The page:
But I think my changing opinions reflect more on my mental state through the last eleven years. Looking back at my 4-step realization of New Moon‘s poor characterization, I can make a personal map: At step 1) I wanted a relationship so badly i didn’t care if it wasn’t a particularly healthy one, there was no point even making that distinction because I would rather have something than nothing. 2) I wanted a healthy relationship but was willing to settle. 3) I understood that I deserved a healthy relationship as much as the next person, and finally 4) I currently believe that life’s too short to put up with anybody’s crap for any reason and it’s better to be alone than in a bad relationship.

Bella didn’t seem to think so, but I’ve moved on.

The biggest change for me since my first read of New Moon in 2007 is that I expect more from a book now. I’ve read more, I’ve lived more, and I’m less tolerant of what’s not working in a book. If this had been my first time through the series, I don’t think I would’ve even finished New Moon. There’s just nothing happening except the preservation of a bad relationship at the cost of a potentially better one. But even though Jacob might be the better choice… he’s so boring. Whether it’s the writing or just me, I just can’t get excited about Jacob. I guess that’s my one opinion on New Moon that hasn’t changed in the last eleven years. He’s got all the potential, but New Moon reads like Meyer didn’t want readers to side with him and I can’t get past that.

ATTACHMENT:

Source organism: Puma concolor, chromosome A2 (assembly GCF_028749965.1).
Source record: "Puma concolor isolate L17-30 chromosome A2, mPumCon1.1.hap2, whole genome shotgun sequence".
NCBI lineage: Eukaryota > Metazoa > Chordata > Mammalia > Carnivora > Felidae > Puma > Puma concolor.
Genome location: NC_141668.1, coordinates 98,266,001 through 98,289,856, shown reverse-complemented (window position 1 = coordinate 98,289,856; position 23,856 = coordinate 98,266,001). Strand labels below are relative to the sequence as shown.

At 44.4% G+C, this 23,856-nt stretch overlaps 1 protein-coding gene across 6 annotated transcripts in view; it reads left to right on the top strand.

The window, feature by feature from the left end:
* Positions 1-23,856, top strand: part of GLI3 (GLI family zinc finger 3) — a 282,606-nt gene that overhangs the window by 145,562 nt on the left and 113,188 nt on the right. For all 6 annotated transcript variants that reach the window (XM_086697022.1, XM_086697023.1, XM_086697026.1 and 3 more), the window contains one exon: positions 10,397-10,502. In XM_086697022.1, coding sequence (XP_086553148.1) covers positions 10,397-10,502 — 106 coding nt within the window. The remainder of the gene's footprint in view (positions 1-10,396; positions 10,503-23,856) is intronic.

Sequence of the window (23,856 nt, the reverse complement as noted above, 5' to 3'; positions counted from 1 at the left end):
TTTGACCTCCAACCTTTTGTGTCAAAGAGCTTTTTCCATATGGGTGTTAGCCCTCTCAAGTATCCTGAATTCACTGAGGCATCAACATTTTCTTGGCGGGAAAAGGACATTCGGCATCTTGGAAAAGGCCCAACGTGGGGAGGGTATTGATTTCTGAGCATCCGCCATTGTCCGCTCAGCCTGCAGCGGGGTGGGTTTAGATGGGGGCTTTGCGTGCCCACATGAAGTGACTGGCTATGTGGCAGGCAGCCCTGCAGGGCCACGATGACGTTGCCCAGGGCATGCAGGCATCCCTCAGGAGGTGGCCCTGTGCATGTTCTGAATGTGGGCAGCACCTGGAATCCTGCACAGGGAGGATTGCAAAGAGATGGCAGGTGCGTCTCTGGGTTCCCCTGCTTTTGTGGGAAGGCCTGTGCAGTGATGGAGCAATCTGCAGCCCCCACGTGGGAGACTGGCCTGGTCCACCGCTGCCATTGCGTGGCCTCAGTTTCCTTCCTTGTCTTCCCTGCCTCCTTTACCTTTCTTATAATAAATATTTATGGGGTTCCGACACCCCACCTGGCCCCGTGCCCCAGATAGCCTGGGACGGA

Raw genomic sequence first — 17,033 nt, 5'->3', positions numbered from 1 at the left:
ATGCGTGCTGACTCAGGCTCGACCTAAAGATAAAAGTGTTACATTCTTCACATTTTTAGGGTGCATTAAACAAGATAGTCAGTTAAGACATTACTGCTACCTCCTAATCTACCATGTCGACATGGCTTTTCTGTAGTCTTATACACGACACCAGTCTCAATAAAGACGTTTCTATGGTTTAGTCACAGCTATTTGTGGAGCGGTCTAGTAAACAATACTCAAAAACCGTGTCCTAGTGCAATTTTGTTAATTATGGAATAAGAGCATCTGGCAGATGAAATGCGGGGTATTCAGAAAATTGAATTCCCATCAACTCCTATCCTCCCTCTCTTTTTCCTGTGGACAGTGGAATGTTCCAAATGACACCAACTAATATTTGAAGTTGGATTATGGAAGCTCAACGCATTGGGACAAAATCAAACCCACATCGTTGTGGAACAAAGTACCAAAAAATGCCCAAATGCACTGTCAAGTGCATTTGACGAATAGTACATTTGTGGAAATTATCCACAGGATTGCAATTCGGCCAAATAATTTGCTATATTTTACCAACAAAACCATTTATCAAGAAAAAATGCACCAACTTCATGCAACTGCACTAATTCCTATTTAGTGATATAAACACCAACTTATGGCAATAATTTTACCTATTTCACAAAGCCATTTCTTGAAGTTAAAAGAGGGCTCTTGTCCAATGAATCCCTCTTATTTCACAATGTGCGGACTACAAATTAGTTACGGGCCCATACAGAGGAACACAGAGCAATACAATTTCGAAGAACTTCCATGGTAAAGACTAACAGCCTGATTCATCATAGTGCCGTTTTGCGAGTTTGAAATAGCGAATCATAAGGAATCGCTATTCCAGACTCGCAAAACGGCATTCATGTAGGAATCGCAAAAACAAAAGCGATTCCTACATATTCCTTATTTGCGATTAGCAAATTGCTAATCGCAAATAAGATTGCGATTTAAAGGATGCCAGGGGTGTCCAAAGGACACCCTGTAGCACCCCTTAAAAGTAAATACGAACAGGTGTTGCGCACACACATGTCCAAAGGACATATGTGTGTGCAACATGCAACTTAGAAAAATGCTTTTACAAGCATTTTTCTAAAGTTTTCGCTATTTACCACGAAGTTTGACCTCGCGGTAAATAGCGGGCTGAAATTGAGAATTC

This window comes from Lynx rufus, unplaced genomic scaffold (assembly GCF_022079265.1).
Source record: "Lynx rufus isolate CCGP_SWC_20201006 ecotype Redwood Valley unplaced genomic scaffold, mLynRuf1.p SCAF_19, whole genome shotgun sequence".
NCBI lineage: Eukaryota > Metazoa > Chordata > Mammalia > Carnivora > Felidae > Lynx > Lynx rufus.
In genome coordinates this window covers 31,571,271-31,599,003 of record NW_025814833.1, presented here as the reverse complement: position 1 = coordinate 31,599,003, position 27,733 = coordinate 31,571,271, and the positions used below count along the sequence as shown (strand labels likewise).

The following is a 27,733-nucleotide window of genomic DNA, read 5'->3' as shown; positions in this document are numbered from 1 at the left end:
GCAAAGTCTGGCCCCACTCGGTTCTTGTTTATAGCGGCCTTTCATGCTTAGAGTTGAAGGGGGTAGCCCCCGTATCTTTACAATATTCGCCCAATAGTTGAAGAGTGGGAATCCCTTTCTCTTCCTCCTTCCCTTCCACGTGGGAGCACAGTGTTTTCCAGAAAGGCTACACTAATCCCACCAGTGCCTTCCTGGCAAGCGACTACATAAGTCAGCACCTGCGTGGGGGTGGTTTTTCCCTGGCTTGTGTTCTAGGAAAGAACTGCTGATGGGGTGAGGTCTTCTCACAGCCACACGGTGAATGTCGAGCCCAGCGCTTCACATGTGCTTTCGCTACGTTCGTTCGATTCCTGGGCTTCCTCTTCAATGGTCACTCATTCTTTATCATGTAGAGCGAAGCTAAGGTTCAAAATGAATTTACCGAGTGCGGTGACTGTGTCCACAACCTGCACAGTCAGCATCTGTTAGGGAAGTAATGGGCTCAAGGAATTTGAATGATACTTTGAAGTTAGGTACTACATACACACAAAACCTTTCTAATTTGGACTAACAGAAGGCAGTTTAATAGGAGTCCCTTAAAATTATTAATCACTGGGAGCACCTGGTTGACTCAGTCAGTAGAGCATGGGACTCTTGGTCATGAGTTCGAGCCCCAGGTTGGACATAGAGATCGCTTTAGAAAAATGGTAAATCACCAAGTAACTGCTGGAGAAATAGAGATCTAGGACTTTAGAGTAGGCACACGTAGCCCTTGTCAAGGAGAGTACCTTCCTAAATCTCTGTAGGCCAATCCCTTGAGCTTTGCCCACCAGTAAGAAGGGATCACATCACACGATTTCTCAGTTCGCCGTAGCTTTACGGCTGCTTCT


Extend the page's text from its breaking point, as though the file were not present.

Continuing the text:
I also rewatched the film to cap off this New Moon experience, and I think it’s safe to say the only thing I appreciate about the Twilight movies at this point in the game is the music. I had some good laughs, at least.